• More discipline: Nearly one out of three parents of children under 13 (30%) say they find themselves disciplining their children more, including adding new rules, being stricter, yelling, imposing time-outs and withholding things. One in four (27%) of those parents are spanking more. Parents in places where schools and daycare centers had more recently closed were more likely to be disciplining more — potentially an indication of the challenges parents face as children initially spend more time at home.
  • More guns and more gun safety: One out of five parents (22%) reported buying a gun for their home in the past month. The bulk of these same parents (83%) also talked to their children about gun safety in that same period.
  • Screen Time in Post-COVID-19 AmericaKids’ screen time is way up: Average screen time since the coronavirus hit has jumped 38%. Last Friday (April 8), parents reported their children spent an average of 5.1 hours on screens compared to 3.7 hours on an average Friday before the coronavirus. Teenagers last Friday had an average of 6.2 hours of screen time, including gaming, entertainment, academics, social media and other online activities. The good news: 43% of the increase for all ages was in distance learning and academics.
  • Parents exercising and getting outside more: Parents are also changing their own behavior. While 58% report spending more time on computers and smartphones, 41% of parents are exercising more and 37% are spending more time outdoors.
  • More environmental consciousness: Being home can also mean being more environmentally conscious. Roughly one in three parents say they are recycling more (31%) and conserving energy more (33%), and nearly one in four are composting food waste more (24%). But a third are also using more disposable plastics (34%).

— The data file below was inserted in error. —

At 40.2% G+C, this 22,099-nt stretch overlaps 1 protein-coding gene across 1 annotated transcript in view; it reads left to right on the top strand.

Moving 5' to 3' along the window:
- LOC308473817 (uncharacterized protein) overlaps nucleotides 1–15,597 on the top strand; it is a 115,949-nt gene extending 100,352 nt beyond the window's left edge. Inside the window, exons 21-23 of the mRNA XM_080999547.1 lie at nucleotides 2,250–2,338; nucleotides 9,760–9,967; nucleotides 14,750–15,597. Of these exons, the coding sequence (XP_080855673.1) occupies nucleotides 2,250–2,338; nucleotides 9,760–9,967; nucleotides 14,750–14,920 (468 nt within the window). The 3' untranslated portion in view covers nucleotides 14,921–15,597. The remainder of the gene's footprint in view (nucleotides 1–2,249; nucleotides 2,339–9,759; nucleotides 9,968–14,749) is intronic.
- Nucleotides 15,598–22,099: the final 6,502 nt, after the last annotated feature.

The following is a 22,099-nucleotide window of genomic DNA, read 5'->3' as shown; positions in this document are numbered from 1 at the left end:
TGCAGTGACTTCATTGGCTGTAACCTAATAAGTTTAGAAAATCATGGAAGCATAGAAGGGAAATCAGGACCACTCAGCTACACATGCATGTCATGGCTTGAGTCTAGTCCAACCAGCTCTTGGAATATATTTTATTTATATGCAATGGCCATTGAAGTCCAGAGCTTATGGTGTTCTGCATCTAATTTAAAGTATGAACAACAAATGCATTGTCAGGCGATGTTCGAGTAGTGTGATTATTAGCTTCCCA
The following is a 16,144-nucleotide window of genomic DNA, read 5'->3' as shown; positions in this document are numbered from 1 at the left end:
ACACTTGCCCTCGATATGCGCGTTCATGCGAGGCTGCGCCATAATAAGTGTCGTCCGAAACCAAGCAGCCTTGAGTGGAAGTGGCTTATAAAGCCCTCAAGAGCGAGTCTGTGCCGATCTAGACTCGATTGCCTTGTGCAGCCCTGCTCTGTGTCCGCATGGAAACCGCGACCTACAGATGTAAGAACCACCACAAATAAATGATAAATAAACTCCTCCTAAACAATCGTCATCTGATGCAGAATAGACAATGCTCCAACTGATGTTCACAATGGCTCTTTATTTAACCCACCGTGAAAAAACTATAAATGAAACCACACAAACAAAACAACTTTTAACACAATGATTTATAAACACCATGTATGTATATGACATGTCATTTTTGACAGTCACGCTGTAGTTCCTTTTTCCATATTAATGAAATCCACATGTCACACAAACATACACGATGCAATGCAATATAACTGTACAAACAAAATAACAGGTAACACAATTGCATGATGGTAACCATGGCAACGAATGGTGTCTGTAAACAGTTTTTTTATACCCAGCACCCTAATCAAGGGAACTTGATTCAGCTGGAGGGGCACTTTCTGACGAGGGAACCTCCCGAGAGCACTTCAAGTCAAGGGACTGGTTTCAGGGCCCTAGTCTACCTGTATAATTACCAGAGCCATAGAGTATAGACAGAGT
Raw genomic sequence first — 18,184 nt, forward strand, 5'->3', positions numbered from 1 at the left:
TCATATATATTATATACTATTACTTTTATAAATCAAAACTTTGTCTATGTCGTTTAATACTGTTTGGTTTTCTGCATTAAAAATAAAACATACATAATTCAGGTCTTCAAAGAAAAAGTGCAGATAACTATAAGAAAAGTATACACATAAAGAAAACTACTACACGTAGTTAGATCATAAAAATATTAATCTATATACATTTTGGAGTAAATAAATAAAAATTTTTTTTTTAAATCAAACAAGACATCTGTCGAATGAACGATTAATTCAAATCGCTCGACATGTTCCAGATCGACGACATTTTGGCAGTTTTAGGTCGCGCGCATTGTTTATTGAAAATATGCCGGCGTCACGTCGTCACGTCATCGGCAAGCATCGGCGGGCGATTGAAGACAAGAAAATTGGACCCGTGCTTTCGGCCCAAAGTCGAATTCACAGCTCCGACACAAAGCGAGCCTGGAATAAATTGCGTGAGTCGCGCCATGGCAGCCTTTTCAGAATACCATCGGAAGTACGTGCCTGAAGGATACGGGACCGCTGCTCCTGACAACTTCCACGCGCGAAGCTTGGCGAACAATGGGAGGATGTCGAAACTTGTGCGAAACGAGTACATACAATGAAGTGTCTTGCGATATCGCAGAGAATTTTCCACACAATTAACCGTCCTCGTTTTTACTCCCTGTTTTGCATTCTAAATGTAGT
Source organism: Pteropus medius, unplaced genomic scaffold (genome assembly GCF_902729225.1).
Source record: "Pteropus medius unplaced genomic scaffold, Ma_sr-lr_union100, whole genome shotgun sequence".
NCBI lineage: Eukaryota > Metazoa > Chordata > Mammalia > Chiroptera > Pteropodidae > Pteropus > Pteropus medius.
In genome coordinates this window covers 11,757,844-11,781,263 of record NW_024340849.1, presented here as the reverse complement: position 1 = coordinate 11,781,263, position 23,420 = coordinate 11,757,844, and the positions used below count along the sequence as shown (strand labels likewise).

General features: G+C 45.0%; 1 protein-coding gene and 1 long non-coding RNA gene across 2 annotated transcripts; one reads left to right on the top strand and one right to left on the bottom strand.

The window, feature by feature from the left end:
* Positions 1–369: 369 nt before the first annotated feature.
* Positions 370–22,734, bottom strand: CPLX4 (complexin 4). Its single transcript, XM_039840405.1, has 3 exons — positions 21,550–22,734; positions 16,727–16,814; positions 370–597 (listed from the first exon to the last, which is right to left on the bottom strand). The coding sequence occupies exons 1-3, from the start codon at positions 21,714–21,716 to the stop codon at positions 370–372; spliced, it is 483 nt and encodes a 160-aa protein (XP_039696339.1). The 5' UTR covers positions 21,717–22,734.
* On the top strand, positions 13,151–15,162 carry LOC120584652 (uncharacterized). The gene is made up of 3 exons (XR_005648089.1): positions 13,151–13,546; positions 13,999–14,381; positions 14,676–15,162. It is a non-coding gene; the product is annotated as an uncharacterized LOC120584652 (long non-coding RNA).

• Giving more to charity for wealthy families: Though most lower-income and middle-income families report giving less or the same amount to charity, 31% of parents with incomes above $100,000 said they were giving more to charities since the coronavirus.

The IPREX Parent Normal Survey was conducted by Marketing for Change Co. April 1 through April 8, 2020, using a sample of 1,519 parents and caregivers nationwide. (Three percent of the sample were grandparents who were the primary caregivers for children in their household; 1%  were other caregivers). The online sample aligned with U.S. Census estimates for gender, income, race, ethnicity and region. All online polls are, by definition, non-probability samples that technically cannot have a known margin of error. But online samples, if recruited, managed and selected correctly, can effectively replicate known populations with high levels of accuracy. For this survey, Marketing for Change used the world’s largest first-party data and insights sample source, Dynata’s 60+ million consumer panel. The margin of error for a random probability sample of 1,519 is +/- 3%.

See accompanying infographics here.

By |2020-04-24T11:18:15-04:00April 17th, 2020|COVID-19|Comments Off on A portrait of American parenting during the COVID-19 pandemic

About the Author:

Nick Vehr
If Nick ever needs a personal slogan, a good one would be, “I’m open!” Whether catching passes as a Notre Dame football player (including from Joe Montana) or tackling any personal or professional challenge with a “We can do this!” enthusiasm, he’s open. That game attitude informs every project he takes on – and he’s taken on countless complex ones, including serving as managing director for the massive World Choir Games and founding Cincinnati 2012, Inc. to pursue designation for Cincinnati as a “U.S. Olympic Bid City.” Thanks to his varied background, from his past as a Cincinnati City Council member to his present as chair of the Economics Center at the University of Cincinnati, Nick understands the tough issues. Which is why anytime things hit the fan for a company, organization or local influencer, they call Nick.